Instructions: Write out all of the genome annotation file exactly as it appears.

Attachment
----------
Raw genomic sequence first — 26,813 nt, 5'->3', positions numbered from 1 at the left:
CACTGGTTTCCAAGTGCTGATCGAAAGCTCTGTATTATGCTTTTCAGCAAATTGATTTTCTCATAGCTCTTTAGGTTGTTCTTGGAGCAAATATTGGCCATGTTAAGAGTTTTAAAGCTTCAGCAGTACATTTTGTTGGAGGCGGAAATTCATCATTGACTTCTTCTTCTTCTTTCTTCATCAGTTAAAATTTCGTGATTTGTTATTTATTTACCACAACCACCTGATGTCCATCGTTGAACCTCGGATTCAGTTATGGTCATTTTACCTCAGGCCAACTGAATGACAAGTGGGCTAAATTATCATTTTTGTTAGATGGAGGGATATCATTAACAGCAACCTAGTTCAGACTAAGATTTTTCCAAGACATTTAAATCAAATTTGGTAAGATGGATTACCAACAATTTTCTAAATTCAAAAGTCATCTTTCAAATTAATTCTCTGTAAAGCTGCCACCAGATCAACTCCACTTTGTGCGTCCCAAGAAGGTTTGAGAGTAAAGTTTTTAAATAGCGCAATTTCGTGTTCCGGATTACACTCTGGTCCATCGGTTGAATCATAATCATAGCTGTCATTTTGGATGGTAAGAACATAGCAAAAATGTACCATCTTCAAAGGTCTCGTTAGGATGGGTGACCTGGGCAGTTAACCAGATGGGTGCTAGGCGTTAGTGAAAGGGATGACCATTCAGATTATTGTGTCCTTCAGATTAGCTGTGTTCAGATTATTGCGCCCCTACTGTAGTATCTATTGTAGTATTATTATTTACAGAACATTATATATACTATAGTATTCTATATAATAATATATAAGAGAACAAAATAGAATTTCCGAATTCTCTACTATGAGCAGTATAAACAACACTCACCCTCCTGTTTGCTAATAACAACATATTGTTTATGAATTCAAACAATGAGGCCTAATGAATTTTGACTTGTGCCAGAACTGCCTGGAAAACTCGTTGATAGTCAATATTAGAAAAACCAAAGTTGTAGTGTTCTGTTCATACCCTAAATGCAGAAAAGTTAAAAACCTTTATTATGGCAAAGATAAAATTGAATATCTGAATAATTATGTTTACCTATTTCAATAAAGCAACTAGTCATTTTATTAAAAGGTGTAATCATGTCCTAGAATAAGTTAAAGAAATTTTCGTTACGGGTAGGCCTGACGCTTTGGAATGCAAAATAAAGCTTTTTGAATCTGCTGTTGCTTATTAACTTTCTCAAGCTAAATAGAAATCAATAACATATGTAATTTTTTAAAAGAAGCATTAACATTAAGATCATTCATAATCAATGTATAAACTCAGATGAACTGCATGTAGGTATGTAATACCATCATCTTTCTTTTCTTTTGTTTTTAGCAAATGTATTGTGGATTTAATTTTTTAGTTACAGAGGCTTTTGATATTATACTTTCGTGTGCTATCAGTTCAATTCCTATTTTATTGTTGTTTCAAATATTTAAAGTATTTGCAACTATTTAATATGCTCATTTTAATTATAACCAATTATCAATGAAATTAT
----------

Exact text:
Raw genomic sequence first — 26,813 nt, 5'->3', positions numbered from 1 at the left:
CACTGGTTTCCAAGTGCTGATCGAAAGCTCTGTATTATGCTTTTCAGCAAATTGATTTTCTCATAGCTCTTTAGGTTGTTCTTGGAGCAAATATTGGCCATGTTAAGAGTTTTAAAGCTTCAGCAGTACATTTTGTTGGAGGCGGAAATTCATCATTGACTTCTTCTTCTTCTTTCTTCATCAGTTAAAATTTCGTGATTTGTTATTTATTTACCACAACCACCTGATGTCCATCGTTGAACCTCGGATTCAGTTATGGTCATTTTACCTCAGGCCAACTGAATGACAAGTGGGCTAAATTATCATTTTTGTTAGATGGAGGGATATCATTAACAGCAACCTAGTTCAGACTAAGATTTTTCCAAGACATTTAAATCAAATTTGGTAAGATGGATTACCAACAATTTTCTAAATTCAAAAGTCATCTTTCAAATTAATTCTCTGTAAAGCTGCCACCAGATCAACTCCACTTTGTGCGTCCCAAGAAGGTTTGAGAGTAAAGTTTTTAAATAGCGCAATTTCGTGTTCCGGATTACACTCTGGTCCATCGGTTGAATCATAATCATAGCTGTCATTTTGGATGGTAAGAACATAGCAAAAATGTACCATCTTCAAAGGTCTCGTTAGGATGGGTGACCTGGGCAGTTAACCAGATGGGTGCTAGGCGTTAGTGAAAGGGATGACCATTCAGATTATTGTGTCCTTCAGATTAGCTGTGTTCAGATTATTGCGCCCCTACTGTAGTATCTATTGTAGTATTATTATTTACAGAACATTATATATACTATAGTATTCTATATAATAATATATAAGAGAACAAAATAGAATTTCCGAATTCTCTACTATGAGCAGTATAAACAACACTCACCCTCCTGTTTGCTAATAACAACATATTGTTTATGAATTCAAACAATGAGGCCTAATGAATTTTGACTTGTGCCAGAACTGCCTGGAAAACTCGTTGATAGTCAATATTAGAAAAACCAAAGTTGTAGTGTTCTGTTCATACCCTAAATGCAGAAAAGTTAAAAACCTTTATTATGGCAAAGATAAAATTGAATATCTGAATAATTATGTTTACCTATTTCAATAAAGCAACTAGTCATTTTATTAAAAGGTGTAATCATGTCCTAGAATAAGTTAAAGAAATTTTCGTTACGGGTAGGCCTGACGCTTTGGAATGCAAAATAAAGCTTTTTGAATCTGCTGTTGCTTATTAACTTTCTCAAGCTAAATAGAAATCAATAACATATGTAATTTTTTAAAAGAAGCATTAACATTAAGATCATTCATAATCAATGTATAAACTCAGATGAACTGCATGTAGGTATGTAATACCATCATCTTTCTTTTCTTTTGTTTTTAGCAAATGTATTGTGGATTTAATTTTTTAGTTACAGAGGCTTTTGATATTATACTTTCGTGTGCTATCAGTTCAATTCCTATTTTATTGTTGTTTCAAATATTTAAAGTATTTGCAACTATTTAATATGCTCATTTTAATTATAACCAATTATCAATGAAATTAT